I simply asked the candidate where I could verify his credentials. You can also verify them with the accrediting institutions and the State Insurance Board. While credentials don't guarantee a broker is good, they do indicate the kind of specialized knowledge you need.
Here are a few other characteristics I kept in mind as I looked for the best insurance broker for my needs.
* Honesty. I'm not just talking about a broker who stays within the law, which is an obvious asset. A good broker should also be willing to tell you things you might not want to hear, such as that your expectations from a certain package proposal are not realistic. Beware the broker who promises you'll reach the impossible goal of a cheap plan with maximum choice and the highest level of benefits.
* Informative. You need all the information you can get, both about the insurance companies you might be dealing with and about the insurance business, so you can make a reasoned decision about the health insurance package. A good broker is something of an educator and consultant.
For instance, mine told me about possible changes in COBRA legislation and the parts of the Patients' Bill of Rights most likely to be passed, both of which will have an impact on the way I do business. A good broker will answer any questions you have, even if he or she has to check with the insurance company to find the answers.
* Specialization. Just as you'd want a heart specialist for your transplant, you want a health insurance specialist to negotiate your health insurance package. The very best brokers will even refer you to another broker if you have additional needs, such as key man life insurance, that are outside their field of specialization. Frazier is a health insurance specialist, and when I turned to him for life insurance advice, he referred me to a trustworthy life insurance specialist I've now been working with for some time.
A good broker can become practically a strategic partner in your business. Mine is my primary liaison with the insurance companies. He also operates my employee benefits hotline, which means I don't have to add in-house staff for that.
But more than that, he's taken the time to get to know my specialized business and can help me in less tangible ways. How to reach: Rich Shearrow, Employer Advantage, 923-9331 or firstname.lastname@example.org; Bill Frazier, Leeson & Frazier Insurance, 882-8535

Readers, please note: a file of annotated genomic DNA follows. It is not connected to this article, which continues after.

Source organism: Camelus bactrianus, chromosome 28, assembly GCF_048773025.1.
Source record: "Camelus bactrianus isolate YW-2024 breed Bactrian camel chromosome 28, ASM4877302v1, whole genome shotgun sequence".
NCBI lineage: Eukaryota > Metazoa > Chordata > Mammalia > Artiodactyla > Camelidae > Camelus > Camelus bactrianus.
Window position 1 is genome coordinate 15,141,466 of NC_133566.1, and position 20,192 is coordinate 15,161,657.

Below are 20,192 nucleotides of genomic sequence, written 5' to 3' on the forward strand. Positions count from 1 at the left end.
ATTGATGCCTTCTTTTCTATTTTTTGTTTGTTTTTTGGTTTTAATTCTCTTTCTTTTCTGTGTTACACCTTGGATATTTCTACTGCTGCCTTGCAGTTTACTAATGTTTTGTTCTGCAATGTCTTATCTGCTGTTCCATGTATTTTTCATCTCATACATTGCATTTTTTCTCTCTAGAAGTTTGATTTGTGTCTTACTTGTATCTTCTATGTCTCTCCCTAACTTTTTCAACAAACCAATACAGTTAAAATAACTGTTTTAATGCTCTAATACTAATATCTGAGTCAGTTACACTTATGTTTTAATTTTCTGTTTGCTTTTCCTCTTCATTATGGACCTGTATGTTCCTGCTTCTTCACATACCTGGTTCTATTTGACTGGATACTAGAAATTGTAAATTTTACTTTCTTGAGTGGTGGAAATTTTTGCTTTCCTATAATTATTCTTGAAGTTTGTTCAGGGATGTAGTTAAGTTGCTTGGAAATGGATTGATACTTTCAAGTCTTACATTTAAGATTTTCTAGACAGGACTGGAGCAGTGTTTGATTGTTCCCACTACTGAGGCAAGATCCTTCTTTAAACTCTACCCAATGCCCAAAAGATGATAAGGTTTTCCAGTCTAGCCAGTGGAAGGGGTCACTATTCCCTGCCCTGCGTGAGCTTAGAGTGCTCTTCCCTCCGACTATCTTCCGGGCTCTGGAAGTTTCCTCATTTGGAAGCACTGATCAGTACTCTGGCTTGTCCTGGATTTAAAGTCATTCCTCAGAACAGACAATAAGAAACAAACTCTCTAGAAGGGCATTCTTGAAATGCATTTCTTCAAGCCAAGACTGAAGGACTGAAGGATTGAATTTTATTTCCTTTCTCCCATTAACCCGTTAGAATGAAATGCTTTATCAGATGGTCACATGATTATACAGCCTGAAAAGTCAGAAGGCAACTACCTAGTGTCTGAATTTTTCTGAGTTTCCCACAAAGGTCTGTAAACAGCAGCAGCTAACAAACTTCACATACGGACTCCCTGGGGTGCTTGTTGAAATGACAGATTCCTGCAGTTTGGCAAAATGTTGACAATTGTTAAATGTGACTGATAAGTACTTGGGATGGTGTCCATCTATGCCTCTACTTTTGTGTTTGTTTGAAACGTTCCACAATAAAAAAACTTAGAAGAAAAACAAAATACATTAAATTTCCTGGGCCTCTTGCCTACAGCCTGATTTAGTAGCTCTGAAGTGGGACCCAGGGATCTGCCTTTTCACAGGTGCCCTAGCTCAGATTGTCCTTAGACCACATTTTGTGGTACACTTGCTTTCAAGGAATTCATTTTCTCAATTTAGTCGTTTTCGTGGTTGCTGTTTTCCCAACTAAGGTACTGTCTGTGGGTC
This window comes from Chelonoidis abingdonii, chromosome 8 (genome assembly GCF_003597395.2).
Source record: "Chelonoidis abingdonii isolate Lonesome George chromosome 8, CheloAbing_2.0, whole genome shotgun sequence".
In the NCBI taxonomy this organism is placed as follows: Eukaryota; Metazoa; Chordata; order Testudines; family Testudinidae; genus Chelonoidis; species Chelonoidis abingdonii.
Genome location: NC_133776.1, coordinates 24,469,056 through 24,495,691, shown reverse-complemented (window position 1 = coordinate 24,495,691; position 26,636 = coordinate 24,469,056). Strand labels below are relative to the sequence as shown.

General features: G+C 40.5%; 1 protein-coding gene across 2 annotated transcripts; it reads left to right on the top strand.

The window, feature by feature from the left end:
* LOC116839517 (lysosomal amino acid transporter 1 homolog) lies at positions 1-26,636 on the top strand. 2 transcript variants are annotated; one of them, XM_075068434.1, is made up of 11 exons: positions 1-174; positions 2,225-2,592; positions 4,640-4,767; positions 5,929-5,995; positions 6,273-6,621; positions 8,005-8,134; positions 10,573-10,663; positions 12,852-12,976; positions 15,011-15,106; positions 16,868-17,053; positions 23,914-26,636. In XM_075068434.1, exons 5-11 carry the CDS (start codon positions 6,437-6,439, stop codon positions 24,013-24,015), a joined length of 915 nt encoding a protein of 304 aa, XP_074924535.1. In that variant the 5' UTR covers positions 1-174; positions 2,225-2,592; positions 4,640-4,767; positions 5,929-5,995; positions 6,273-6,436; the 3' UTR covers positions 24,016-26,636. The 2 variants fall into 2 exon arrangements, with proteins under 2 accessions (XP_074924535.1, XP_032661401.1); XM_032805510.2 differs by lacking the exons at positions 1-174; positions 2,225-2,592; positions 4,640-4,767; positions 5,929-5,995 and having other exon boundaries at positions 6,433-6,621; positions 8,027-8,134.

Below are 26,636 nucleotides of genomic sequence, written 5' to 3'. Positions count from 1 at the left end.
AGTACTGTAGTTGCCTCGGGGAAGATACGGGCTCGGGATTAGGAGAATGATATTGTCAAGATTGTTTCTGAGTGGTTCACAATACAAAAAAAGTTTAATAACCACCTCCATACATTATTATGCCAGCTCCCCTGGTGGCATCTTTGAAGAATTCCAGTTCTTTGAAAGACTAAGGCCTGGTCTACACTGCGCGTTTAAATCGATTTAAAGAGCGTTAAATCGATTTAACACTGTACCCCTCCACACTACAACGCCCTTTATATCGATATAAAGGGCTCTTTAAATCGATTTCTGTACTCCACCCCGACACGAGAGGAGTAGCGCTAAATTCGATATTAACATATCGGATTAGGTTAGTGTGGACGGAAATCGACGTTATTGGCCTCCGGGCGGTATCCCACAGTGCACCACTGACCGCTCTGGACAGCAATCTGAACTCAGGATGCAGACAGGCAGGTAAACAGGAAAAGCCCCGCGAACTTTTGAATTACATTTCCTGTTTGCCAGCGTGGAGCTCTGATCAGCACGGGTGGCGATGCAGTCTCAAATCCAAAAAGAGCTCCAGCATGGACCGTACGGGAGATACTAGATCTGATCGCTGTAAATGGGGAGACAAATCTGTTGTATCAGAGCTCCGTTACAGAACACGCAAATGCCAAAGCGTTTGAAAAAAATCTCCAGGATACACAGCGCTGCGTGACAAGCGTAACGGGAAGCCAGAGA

I usually answer with an analogy -- it doesn't matter how beautiful a building's architecture is or how efficient its heating and cooling system is or how wired it is if the foundation is weak. Without a strong foundation, a building will crumble.
The same is true in building a business. A business's foundation is built upon its people. You can purchase the best equipment and the most advanced computers, but if you don't have the right people to operate them, you don't have a business. You have a failure.
Human resource management allows you to find and keep the right people, and provides the strongest foundation for success. Sure, I'd like my workers to be happy for altruistic reasons, but it's also in my best business interest to keep them happy through good management techniques.
If your workers are happy with their jobs, they are more productive. With happy employees comes lower turnover and lower costs for health insurance and workers' compensation because, generally, happy employees are healthy employees with good safety records.
Conversely, unhappy employees tend to get sick more often due to stress, their productivity declines, and when on the job, they can wreak havoc. Stressed employees become distracted and may injure themselves, and angry employees may resort to destructive strategies, damaging equipment and customer relations.
Clearly, it pays to keep your workers happy, and good human resources management does that.
One element in the foundation of good human resource management is a detailed, understandable employee handbook. But the policies in the handbook must be applied equally. Employees will recognize the arbitrary application of policies as unfair treatment, leading to lowered workplace morale. To ensure consistent application, we aggressively train our managers and supervisors on our employee handbook.
Another element is a good health plan. I've consulted with small business owners who felt they should just buy the cheapest plan. They weren't looking at the bigger picture, though. Employees with few or no health benefits don't receive adequate preventive health care, leading to increased absenteeism and decreased productivity. People who go to work sick are more likely to have accidents, increasing workers' compensation claims.
Finally, good communication is important in a strong foundation. We once consulted with a small business owner who believed two of his best employees must be having personal problems that had caused a decline in their performance.
It turned out the two had been covering for a third employee's poor performance for months. With resources stretched thin, and with a manager who harangued rather than communicated, they began to experience stress and deteriorating morale, which led to their poor job performance. If the manager had made the effort to determine the causes behind this case, the situation would not have reached crisis proportions.
Most unpleasant workplace situations can be resolved through good communication. It's dangerous to build a house on a weak foundation, and it's advantageous in so many ways to build a business with good human resource management techniques. Rich Shearrow is president of Employer Advantage, a central Ohio-based Professional Employer Organization that specializes in managing human resources and employer risk for companies in a wide range of industries. He can be reached at (614) 923-9331 or email@example.com.